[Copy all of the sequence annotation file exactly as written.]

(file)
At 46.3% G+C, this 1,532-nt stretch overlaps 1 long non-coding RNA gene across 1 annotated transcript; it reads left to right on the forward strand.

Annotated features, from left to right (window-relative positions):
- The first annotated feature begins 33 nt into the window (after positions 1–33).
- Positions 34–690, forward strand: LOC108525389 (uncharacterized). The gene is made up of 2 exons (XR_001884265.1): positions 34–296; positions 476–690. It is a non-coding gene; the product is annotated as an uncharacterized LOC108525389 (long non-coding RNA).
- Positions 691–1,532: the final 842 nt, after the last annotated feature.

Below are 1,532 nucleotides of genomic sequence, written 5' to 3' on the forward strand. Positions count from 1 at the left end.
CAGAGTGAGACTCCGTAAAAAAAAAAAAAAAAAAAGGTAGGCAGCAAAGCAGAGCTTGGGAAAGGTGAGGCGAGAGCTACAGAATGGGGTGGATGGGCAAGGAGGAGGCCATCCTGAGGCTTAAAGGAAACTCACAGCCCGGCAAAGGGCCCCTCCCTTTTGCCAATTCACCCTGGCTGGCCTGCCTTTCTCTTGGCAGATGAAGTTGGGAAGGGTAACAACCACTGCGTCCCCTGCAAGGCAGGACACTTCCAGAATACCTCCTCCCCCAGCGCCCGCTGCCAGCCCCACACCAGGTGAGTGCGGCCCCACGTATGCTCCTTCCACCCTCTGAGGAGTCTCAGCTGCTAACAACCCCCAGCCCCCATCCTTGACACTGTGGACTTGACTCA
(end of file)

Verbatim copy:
At 46.3% G+C, this 1,532-nt stretch overlaps 1 long non-coding RNA gene across 1 annotated transcript; it reads left to right on the forward strand.

Annotated features, from left to right (window-relative positions):
- The first annotated feature begins 33 nt into the window (after positions 1–33).
- Positions 34–690, forward strand: LOC108525389 (uncharacterized). The gene is made up of 2 exons (XR_001884265.1): positions 34–296; positions 476–690. It is a non-coding gene; the product is annotated as an uncharacterized LOC108525389 (long non-coding RNA).
- Positions 691–1,532: the final 842 nt, after the last annotated feature.

Below are 1,532 nucleotides of genomic sequence, written 5' to 3' on the forward strand. Positions count from 1 at the left end.
CAGAGTGAGACTCCGTAAAAAAAAAAAAAAAAAAAGGTAGGCAGCAAAGCAGAGCTTGGGAAAGGTGAGGCGAGAGCTACAGAATGGGGTGGATGGGCAAGGAGGAGGCCATCCTGAGGCTTAAAGGAAACTCACAGCCCGGCAAAGGGCCCCTCCCTTTTGCCAATTCACCCTGGCTGGCCTGCCTTTCTCTTGGCAGATGAAGTTGGGAAGGGTAACAACCACTGCGTCCCCTGCAAGGCAGGACACTTCCAGAATACCTCCTCCCCCAGCGCCCGCTGCCAGCCCCACACCAGGTGAGTGCGGCCCCACGTATGCTCCTTCCACCCTCTGAGGAGTCTCAGCTGCTAACAACCCCCAGCCCCCATCCTTGACACTGTGGACTTGACTCA